3. Conduct an audit of your existing economic vitality/economic development programming. For example, for training programs are you reaching your minority business owners? When conducting outreach for entrepreneurial opportunities, are you using the same local stakeholders or developing new partnerships in traditionally underserved markets?
  4. Learn more. This past winter we highlighted primarily African American Main Street districts in Atlanta, Ga., Chicago, Ill., Tulsa, Okla., and Washington, D.C., in a four-part blog series exploring their histories as thriving Black Wall Streets, spotlighting local businesses operating there today. Check the series out here and check out our new resource library, which has additional information on historical and current struggles impacting Black entrepreneurs.
  5. Directly support Black-owned businesses. Check out We Buy Black, a marketplace for Black-owned businesses, search & discover thousands of Black-owned businesses near you using Official Black Wall Street site, and explore Shoppe Black for content related to Black business ownership and Black culture.

It’s a pivotal time for community economic development practitioners to work alongside communities, particularly disinvested communities and communities of color, to disrupt the system as we know it today and increase rates of African American entrepreneurship, ensure Black business owners have access to capital and other resource they need, and in the current environment especially, help to stabilize businesses impacted by COVID-19. Communities are beginning to take the reins to create equity and community wealth building opportunities through intentional initiatives developed and vetted with the local community.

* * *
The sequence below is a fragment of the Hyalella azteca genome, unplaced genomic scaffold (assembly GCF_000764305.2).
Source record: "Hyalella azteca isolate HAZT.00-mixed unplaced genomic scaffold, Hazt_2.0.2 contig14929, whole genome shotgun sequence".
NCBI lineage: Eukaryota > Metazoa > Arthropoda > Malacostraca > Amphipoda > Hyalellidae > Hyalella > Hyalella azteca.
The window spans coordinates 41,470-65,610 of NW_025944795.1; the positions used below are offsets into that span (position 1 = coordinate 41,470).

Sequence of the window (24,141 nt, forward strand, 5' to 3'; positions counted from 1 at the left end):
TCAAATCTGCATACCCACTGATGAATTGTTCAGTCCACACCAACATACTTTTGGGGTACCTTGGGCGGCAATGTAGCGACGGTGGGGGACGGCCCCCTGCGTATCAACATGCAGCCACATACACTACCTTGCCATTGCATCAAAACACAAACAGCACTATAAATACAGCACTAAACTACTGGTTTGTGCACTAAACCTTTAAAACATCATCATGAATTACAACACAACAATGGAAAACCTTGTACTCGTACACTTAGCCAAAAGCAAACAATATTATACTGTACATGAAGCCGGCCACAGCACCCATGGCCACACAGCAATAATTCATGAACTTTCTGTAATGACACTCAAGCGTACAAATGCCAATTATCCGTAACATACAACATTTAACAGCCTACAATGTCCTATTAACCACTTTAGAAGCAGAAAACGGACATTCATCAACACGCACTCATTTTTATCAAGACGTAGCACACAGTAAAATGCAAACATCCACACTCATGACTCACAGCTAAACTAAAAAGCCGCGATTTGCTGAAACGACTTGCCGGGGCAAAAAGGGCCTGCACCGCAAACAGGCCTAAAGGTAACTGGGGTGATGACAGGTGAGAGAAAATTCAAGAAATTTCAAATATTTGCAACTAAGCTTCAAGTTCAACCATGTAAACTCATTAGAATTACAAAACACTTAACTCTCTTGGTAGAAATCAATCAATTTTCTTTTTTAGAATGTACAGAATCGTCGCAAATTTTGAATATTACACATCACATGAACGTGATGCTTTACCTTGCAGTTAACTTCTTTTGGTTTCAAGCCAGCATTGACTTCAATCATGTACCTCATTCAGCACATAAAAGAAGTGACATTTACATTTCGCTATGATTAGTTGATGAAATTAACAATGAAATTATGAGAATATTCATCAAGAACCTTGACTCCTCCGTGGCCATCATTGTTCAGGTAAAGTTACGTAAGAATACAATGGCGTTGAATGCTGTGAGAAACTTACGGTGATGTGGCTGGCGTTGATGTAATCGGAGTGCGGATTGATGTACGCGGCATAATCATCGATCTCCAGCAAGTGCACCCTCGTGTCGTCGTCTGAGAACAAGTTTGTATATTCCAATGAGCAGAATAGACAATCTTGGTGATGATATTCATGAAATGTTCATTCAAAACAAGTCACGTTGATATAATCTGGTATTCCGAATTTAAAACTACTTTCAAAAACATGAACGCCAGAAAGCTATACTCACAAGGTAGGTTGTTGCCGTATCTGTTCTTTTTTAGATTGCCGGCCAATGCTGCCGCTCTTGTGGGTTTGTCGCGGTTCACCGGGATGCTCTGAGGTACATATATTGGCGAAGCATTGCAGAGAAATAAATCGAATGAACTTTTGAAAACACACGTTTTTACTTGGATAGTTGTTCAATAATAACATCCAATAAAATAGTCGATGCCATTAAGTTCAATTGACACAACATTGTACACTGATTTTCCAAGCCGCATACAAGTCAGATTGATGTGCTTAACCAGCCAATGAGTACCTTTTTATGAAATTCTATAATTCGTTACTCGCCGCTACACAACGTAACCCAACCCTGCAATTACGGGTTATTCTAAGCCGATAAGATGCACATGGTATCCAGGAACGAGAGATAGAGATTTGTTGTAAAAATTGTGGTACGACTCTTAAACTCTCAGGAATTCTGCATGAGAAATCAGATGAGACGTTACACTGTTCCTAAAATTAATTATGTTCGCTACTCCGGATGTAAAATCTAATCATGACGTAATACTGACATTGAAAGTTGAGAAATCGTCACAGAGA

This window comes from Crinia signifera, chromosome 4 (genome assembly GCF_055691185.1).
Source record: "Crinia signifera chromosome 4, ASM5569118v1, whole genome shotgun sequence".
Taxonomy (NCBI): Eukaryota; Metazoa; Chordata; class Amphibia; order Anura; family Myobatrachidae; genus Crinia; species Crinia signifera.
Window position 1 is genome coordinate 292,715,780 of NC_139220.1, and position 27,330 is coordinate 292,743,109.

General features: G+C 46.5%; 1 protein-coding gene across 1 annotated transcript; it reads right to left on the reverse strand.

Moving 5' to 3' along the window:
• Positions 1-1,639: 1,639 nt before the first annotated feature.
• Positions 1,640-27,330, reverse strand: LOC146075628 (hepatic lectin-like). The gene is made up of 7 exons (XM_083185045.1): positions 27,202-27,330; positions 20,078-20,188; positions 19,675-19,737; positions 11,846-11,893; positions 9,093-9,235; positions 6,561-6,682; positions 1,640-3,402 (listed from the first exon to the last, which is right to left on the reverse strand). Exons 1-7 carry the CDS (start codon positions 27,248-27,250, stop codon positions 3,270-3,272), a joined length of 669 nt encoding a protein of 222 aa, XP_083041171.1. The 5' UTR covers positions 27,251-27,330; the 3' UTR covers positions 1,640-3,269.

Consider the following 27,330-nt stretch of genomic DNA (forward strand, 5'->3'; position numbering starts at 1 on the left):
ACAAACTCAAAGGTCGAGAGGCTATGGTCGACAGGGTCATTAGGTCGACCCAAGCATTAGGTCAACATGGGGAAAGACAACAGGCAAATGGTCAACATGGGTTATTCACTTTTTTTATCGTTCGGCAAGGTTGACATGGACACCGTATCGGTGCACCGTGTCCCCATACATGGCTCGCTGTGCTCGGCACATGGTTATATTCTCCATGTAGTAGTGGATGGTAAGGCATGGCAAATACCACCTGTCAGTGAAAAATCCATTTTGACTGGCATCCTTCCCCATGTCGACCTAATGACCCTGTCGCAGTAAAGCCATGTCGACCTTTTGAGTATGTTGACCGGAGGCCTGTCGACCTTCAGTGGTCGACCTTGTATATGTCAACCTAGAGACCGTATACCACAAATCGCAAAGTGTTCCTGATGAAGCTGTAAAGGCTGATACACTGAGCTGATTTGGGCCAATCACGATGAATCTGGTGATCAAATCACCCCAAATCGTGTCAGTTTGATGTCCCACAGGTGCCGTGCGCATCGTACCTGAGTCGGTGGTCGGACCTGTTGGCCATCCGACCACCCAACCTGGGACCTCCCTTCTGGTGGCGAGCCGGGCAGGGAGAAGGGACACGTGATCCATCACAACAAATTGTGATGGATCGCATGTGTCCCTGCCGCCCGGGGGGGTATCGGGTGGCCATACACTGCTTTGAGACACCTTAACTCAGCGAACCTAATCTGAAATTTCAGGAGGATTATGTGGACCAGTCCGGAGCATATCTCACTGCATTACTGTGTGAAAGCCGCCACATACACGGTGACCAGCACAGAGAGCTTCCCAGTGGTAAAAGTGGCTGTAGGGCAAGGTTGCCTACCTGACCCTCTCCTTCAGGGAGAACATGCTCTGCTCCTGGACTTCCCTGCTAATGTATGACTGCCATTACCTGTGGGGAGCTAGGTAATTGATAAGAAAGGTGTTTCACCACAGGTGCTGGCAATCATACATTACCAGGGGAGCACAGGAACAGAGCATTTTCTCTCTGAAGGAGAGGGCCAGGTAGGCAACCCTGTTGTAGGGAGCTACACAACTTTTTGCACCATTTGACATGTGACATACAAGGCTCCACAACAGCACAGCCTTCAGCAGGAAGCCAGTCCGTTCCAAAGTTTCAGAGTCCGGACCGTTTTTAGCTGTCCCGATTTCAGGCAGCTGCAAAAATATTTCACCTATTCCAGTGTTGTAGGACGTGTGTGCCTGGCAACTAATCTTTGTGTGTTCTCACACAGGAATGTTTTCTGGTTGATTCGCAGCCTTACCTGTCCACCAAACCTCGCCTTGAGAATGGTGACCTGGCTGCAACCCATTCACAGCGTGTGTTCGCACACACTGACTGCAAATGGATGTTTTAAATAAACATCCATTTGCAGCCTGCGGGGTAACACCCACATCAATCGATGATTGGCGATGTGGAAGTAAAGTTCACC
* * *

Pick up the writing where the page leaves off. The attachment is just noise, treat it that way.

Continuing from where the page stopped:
Main Street America is working to gather and begin implementing a number of economic development tools and deepen partnerships with organizations leading in the field economic justice for communities of color. Next week’s UrbanMain Neighborhood News newsletter will feature a blog post on a community implementing equitable economic development tools and highlight additional concepts such as incremental development, commercial land trusts, co-op models, master leasing, and creative investment models. Sign up for the newsletter here.

Check out how Main Street communities across the country are honoring Juneteenth here.


Meet the Author


DB_bio_pic.pngDionne Baux, Director of Urban Programs: As Director of Urban Programs, Dionne leads the initiative to broaden the Center’s offerings and engagement in urban neighborhood commercial districts. Dionne has over a decade of experience in project coordination in the fields of urban economic development and commercial district revitalization. She has extensive expertise engaging community stakeholders, identifying and implementing projects in conjunction with community based organizations, government institutions, and real estate development, as well as supporting capacity building opportunities.

Read Dionne's full bio.